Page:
New research has revealed that there are more barriers to e-commerce in Canada than previously thought, with many Canadians still reluctant to shop online due to fears about security and the cost of shipping. We know all this because of a recent study by the Retail Council of Canada and The Boston Consulting Group, which found that as many as 70% of Canadian consumers are “unlikely or very unlikely” to shop online due to concerns over shipping costs and potential fraud. While it’s true that shipping can be expensive for smaller businesses selling online, these conclusions seem somewhat reductive and even misleading. After all, we live in a digital age where convenience is often the primary selling point for virtual stores. So why is free shipping so uncommon in Canada? Read on for the truth behind free shipping in Canada…
The truth behind free shipping in Canada
At first glance, it would seem that the truth behind free shipping in Canada is that e-commerce just isn’t very popular among Canadian consumers. In fact, Amazon announced they were dropping free two-day shipping for Canadians, citing “increased costs” as the reason behind the decision. But when you look a little deeper, there are several other factors that are likely holding back e-commerce in Canada. These include increased privacy and security concerns, very high shipping costs, and a lack of digital adoption among Canadian small and medium-sized businesses, partially due to the cost of doing business online (i.e. shipping costs).
Free shipping and e-commerce in Canada
One of the main reasons why so many Canadians shop at physical stores is that shipping costs are often prohibitive for online retailers. This is especially true for smaller merchants who can’t depend on economies of scale to keep their costs down. Because many of these smaller businesses have a limited customer base, they can’t rely on volume to offset shipping fees. To boost sales, many retailers try to offer conditional free shipping as an incentive to spur purchases. Due to Amazon and the like, Canadian online shoppers have come to expect free shipping as the cost of doing business and often decide where to shop based on this factor alone.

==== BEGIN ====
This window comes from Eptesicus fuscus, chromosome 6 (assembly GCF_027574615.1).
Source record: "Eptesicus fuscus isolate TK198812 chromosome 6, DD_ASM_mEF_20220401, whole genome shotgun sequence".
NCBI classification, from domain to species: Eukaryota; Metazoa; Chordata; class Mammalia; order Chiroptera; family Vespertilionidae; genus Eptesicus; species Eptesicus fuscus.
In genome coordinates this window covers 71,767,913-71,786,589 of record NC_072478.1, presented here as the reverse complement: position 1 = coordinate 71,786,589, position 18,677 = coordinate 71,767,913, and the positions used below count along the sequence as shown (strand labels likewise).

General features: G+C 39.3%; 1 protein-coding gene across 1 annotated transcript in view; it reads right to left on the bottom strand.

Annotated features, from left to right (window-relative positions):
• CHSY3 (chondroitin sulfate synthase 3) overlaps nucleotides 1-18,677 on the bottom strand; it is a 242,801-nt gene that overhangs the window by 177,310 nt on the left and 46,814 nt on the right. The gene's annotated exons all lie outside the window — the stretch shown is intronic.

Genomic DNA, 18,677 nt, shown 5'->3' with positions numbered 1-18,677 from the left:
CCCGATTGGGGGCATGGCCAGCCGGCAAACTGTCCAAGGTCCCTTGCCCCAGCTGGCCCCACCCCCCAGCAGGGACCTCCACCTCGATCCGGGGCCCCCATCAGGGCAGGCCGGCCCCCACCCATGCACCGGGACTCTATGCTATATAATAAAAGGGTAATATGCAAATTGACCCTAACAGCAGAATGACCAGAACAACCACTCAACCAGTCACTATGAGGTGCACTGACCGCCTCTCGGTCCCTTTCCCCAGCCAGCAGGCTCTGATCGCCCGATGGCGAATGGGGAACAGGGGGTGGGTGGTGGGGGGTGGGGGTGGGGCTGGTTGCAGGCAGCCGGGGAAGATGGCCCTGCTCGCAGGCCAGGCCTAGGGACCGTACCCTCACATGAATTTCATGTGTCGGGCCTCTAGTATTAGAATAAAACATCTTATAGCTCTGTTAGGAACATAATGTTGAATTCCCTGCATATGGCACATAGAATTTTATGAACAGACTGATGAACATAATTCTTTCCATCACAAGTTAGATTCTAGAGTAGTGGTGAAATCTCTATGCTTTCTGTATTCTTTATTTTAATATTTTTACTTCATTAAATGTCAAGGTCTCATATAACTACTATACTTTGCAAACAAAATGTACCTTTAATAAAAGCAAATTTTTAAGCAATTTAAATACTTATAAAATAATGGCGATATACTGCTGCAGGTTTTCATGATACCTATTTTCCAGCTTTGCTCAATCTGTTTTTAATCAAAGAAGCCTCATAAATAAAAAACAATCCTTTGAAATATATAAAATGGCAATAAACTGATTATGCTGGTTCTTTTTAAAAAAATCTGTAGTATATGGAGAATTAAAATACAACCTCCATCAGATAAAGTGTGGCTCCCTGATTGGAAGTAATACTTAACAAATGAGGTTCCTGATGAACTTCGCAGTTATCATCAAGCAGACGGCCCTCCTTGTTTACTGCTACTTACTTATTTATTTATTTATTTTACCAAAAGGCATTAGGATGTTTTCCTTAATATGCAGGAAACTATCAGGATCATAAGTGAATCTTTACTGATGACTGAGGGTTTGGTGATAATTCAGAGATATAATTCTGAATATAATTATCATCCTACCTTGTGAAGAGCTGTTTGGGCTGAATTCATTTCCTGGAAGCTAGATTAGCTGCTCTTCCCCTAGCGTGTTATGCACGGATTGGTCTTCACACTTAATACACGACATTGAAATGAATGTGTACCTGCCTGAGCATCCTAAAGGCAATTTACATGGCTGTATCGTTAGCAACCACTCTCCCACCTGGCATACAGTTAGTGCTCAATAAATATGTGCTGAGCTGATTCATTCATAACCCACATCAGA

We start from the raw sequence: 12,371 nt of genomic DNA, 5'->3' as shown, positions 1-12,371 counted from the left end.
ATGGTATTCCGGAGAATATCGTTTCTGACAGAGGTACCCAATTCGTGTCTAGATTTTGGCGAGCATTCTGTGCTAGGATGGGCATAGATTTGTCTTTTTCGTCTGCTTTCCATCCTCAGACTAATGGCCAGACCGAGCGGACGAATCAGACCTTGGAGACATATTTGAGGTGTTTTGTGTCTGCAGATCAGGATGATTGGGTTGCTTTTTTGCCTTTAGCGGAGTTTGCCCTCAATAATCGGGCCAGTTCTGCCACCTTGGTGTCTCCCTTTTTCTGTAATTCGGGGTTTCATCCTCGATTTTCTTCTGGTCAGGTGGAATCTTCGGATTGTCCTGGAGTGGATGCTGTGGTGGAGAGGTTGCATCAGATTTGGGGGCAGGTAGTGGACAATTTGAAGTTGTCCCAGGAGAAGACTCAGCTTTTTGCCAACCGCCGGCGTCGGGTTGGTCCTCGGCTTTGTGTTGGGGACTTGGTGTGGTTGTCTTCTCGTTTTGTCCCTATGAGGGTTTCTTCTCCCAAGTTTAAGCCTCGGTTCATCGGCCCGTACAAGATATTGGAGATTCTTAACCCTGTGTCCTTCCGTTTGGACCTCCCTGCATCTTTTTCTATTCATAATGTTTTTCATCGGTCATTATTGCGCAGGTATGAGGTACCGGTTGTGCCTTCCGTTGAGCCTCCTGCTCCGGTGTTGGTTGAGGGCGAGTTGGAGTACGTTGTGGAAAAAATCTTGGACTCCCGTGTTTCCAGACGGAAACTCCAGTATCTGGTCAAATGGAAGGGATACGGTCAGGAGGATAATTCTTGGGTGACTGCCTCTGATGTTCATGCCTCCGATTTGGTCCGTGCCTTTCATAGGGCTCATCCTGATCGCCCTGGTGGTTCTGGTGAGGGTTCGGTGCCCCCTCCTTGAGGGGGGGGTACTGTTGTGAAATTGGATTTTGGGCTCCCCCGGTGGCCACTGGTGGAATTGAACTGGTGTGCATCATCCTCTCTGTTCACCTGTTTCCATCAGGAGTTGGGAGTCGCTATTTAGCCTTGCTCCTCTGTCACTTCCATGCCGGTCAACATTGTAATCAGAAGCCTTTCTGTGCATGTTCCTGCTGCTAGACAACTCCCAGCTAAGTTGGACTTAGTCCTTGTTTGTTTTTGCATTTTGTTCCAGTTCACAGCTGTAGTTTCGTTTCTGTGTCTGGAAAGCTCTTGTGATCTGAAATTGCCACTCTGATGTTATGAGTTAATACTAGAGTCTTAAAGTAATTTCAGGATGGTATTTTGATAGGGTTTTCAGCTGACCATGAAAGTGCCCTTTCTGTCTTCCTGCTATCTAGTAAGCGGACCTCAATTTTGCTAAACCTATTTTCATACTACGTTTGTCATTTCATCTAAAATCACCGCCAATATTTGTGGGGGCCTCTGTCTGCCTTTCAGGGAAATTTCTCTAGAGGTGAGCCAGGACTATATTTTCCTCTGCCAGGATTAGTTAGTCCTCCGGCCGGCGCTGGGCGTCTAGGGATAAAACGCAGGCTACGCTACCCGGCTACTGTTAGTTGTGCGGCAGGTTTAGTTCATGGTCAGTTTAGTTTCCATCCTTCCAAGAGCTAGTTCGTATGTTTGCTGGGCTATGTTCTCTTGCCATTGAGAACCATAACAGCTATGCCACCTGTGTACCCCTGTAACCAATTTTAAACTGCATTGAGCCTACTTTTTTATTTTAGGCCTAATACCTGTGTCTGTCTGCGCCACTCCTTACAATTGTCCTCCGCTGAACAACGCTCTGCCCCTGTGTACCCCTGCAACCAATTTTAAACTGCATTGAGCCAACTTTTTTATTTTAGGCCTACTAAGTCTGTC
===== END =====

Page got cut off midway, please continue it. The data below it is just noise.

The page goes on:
Why is free shipping so rare in Canada?
Because free shipping is an easy way for online retailers to differentiate themselves, one might assume that it would be the standard. In fact, a poll conducted by the Retail Council of Canada found that only 14% of online shoppers had ever paid for shipping. Given that the majority of Canadian consumers say they’re unwilling to shop online due to shipping concerns, it would seem logical for e-commerce retailers to offer free shipping. Unfortunately, retailers have a lot of costs to cover, and shipping is one of the biggest. Plus, around 60% of people surveyed said they would only buy something if it cost less than $5 to ship. This suggests that retailers who want to offer free shipping would either have to raise their prices or accept significant losses.
Why doesn’t everyone offer free shipping?
Of course, there are other reasons why free shipping is so uncommon. Some e-commerce retailers have found that offering free shipping can actually backfire, driving up customer expectations so they only buy from them when they offer free shipping, which is not always possible. Not surprisingly, customers who receive their orders for free tend to be more satisfied than people who paid for shipping. Others have found that offering free shipping can hinder sales – for example, customers will order items “just to try them out”, because shipping was free, and then try to send them back for a refund. Customers expect that they will be able to send their purchase back and get a refund for the product and the shipping, and get very angry when told that the shipping charges will be deducted from their refund. (most stores do this, including Amazon)
Free shipping is one of the most common incentives for e-commerce shoppers, yet it’s virtually non-existent for small businesses in the Canadian marketplace. Why? It appears that many retailers are reluctant or mostly unable to offset shipping costs, leading many consumers to avoid local online shopping altogether.
Canadians are flocking to huge American online retailers like Amazon to make their purchases. They use their size to their advantage, securing very low shipping charges from the major carriers. Even so, Amazon’s retail arm is not profitable(or barely).
Canadian small businesses cannot compete with these monopolies. Making the espousing of “Buy Canadian” by governments and others, a mockery. Shipping charges in Canada are some of the highest in the world.
What A Jewel is a Canadian Gift Shop offering low shipping rates with Free Shipping available on qualifying orders.